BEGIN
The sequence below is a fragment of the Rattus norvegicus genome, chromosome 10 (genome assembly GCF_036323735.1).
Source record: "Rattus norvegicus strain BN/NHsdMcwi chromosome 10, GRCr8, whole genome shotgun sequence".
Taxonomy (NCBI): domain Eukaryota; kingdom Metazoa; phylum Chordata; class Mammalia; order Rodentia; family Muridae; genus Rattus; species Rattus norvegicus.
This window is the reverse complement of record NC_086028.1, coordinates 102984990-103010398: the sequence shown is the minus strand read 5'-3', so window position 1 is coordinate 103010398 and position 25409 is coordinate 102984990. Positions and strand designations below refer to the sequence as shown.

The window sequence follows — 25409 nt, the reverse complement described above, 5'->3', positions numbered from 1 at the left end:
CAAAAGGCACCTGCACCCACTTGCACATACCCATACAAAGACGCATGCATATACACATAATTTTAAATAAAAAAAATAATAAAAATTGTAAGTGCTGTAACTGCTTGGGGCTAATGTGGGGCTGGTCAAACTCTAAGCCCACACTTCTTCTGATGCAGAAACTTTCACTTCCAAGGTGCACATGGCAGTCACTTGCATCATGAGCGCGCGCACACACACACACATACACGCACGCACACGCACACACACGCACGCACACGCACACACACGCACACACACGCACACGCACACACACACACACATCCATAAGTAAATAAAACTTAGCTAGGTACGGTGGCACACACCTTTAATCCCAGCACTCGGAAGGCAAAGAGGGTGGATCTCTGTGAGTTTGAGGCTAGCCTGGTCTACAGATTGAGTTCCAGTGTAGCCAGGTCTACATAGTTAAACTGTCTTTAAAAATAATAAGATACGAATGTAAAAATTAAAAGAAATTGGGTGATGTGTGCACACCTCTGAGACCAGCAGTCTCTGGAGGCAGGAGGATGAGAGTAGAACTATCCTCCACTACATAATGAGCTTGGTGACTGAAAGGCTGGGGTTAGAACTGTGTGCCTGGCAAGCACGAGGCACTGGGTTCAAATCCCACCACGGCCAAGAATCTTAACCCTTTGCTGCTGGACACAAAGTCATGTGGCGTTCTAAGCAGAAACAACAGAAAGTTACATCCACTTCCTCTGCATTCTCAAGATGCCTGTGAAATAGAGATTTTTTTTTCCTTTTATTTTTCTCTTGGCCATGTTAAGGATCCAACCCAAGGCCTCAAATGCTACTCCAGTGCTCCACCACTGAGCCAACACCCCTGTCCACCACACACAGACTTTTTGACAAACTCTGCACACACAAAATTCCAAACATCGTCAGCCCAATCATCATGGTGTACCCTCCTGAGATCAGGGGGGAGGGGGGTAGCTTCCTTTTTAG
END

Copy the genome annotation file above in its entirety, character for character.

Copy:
The sequence below is a fragment of the Rattus norvegicus genome, chromosome 10 (genome assembly GCF_036323735.1).
Source record: "Rattus norvegicus strain BN/NHsdMcwi chromosome 10, GRCr8, whole genome shotgun sequence".
Taxonomy (NCBI): domain Eukaryota; kingdom Metazoa; phylum Chordata; class Mammalia; order Rodentia; family Muridae; genus Rattus; species Rattus norvegicus.
This window is the reverse complement of record NC_086028.1, coordinates 102984990-103010398: the sequence shown is the minus strand read 5'-3', so window position 1 is coordinate 103010398 and position 25409 is coordinate 102984990. Positions and strand designations below refer to the sequence as shown.

The window sequence follows — 25409 nt, the reverse complement described above, 5'->3', positions numbered from 1 at the left end:
CAAAAGGCACCTGCACCCACTTGCACATACCCATACAAAGACGCATGCATATACACATAATTTTAAATAAAAAAAATAATAAAAATTGTAAGTGCTGTAACTGCTTGGGGCTAATGTGGGGCTGGTCAAACTCTAAGCCCACACTTCTTCTGATGCAGAAACTTTCACTTCCAAGGTGCACATGGCAGTCACTTGCATCATGAGCGCGCGCACACACACACACATACACGCACGCACACGCACACACACGCACGCACACGCACACACACGCACACACACGCACACGCACACACACACACACATCCATAAGTAAATAAAACTTAGCTAGGTACGGTGGCACACACCTTTAATCCCAGCACTCGGAAGGCAAAGAGGGTGGATCTCTGTGAGTTTGAGGCTAGCCTGGTCTACAGATTGAGTTCCAGTGTAGCCAGGTCTACATAGTTAAACTGTCTTTAAAAATAATAAGATACGAATGTAAAAATTAAAAGAAATTGGGTGATGTGTGCACACCTCTGAGACCAGCAGTCTCTGGAGGCAGGAGGATGAGAGTAGAACTATCCTCCACTACATAATGAGCTTGGTGACTGAAAGGCTGGGGTTAGAACTGTGTGCCTGGCAAGCACGAGGCACTGGGTTCAAATCCCACCACGGCCAAGAATCTTAACCCTTTGCTGCTGGACACAAAGTCATGTGGCGTTCTAAGCAGAAACAACAGAAAGTTACATCCACTTCCTCTGCATTCTCAAGATGCCTGTGAAATAGAGATTTTTTTTTCCTTTTATTTTTCTCTTGGCCATGTTAAGGATCCAACCCAAGGCCTCAAATGCTACTCCAGTGCTCCACCACTGAGCCAACACCCCTGTCCACCACACACAGACTTTTTGACAAACTCTGCACACACAAAATTCCAAACATCGTCAGCCCAATCATCATGGTGTACCCTCCTGAGATCAGGGGGGAGGGGGGTAGCTTCCTTTTTAG